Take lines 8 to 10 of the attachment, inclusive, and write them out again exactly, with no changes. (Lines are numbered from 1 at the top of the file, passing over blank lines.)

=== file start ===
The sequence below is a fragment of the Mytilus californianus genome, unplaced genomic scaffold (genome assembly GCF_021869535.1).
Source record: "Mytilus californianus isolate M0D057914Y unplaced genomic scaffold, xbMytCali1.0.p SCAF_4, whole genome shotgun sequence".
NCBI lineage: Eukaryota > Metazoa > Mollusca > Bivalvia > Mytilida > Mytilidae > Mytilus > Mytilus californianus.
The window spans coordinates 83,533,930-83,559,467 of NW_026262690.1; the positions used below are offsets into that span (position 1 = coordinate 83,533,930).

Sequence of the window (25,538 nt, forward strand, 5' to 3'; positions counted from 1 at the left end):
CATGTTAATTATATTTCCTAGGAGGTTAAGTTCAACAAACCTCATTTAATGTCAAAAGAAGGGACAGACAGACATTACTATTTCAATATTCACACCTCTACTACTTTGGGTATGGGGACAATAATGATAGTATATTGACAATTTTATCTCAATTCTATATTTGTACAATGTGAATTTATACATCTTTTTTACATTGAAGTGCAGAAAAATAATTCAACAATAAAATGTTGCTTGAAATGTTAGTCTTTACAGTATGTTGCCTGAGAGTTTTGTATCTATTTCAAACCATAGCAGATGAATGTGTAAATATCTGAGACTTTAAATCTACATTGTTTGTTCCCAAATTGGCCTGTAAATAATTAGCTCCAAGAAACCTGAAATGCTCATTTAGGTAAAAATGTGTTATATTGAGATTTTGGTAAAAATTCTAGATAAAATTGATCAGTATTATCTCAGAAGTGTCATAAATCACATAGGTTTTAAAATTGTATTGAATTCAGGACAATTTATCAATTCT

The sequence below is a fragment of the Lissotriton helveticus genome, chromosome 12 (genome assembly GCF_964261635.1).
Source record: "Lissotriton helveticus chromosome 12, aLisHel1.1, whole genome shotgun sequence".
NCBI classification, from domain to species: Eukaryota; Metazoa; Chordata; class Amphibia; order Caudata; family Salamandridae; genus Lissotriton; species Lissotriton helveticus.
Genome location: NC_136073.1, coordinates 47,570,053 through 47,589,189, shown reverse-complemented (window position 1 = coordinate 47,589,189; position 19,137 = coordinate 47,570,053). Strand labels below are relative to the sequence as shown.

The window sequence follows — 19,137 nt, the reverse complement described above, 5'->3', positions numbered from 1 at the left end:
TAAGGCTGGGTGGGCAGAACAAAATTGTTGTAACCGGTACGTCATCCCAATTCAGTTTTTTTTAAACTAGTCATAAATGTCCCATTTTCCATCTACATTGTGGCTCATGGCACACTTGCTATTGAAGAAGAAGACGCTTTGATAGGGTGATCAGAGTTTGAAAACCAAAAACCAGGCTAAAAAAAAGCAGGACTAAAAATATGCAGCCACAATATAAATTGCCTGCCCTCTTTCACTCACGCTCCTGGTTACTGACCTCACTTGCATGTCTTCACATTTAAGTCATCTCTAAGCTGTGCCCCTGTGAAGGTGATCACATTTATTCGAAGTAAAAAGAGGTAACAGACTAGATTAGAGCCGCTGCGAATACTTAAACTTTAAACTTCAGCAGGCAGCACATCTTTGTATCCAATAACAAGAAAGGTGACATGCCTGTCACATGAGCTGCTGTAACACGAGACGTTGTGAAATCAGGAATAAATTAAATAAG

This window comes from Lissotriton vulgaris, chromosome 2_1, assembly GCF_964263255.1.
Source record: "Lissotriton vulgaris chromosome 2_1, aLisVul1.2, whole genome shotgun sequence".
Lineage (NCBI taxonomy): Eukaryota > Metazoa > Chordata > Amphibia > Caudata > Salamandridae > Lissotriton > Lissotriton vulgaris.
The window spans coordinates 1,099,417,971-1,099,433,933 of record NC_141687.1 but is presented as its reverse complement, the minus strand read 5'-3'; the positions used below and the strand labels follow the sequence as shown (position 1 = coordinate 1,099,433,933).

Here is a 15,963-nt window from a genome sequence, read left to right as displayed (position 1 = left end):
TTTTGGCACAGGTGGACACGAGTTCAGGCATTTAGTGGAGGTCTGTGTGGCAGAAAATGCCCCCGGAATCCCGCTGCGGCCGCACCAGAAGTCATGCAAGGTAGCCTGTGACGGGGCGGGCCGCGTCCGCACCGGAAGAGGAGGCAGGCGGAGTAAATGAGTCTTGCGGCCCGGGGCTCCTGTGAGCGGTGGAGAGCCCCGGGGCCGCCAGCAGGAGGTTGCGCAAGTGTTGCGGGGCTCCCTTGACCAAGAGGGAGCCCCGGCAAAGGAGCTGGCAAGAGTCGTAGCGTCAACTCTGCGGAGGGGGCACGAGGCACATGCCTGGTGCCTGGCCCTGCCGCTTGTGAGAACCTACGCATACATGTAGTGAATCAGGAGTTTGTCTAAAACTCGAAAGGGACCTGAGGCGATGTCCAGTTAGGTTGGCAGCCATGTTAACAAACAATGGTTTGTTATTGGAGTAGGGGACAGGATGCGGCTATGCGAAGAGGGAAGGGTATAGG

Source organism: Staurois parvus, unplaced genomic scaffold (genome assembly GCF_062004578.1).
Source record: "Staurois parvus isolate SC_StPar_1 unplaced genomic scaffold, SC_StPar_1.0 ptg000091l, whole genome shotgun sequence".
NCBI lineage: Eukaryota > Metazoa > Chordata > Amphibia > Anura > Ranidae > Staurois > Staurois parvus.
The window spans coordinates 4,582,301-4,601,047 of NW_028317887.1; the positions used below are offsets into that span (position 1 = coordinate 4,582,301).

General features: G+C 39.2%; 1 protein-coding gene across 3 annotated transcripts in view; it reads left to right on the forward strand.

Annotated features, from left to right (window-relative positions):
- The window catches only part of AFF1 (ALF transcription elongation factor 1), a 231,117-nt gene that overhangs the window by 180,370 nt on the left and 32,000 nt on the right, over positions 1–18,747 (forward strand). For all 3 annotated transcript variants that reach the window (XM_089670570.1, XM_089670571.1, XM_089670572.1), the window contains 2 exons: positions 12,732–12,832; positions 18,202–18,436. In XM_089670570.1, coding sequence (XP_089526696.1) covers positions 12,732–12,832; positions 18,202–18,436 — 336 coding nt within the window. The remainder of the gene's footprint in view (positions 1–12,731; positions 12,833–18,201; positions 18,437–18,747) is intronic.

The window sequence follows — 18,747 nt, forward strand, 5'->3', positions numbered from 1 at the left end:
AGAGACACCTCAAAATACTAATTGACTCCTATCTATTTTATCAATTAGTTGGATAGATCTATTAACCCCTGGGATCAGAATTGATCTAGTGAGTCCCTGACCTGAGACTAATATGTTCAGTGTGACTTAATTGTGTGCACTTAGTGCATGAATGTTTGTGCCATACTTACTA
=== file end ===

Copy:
Source record: "Lissotriton helveticus chromosome 12, aLisHel1.1, whole genome shotgun sequence".
NCBI classification, from domain to species: Eukaryota; Metazoa; Chordata; class Amphibia; order Caudata; family Salamandridae; genus Lissotriton; species Lissotriton helveticus.
Genome location: NC_136073.1, coordinates 47,570,053 through 47,589,189, shown reverse-complemented (window position 1 = coordinate 47,589,189; position 19,137 = coordinate 47,570,053). Strand labels below are relative to the sequence as shown.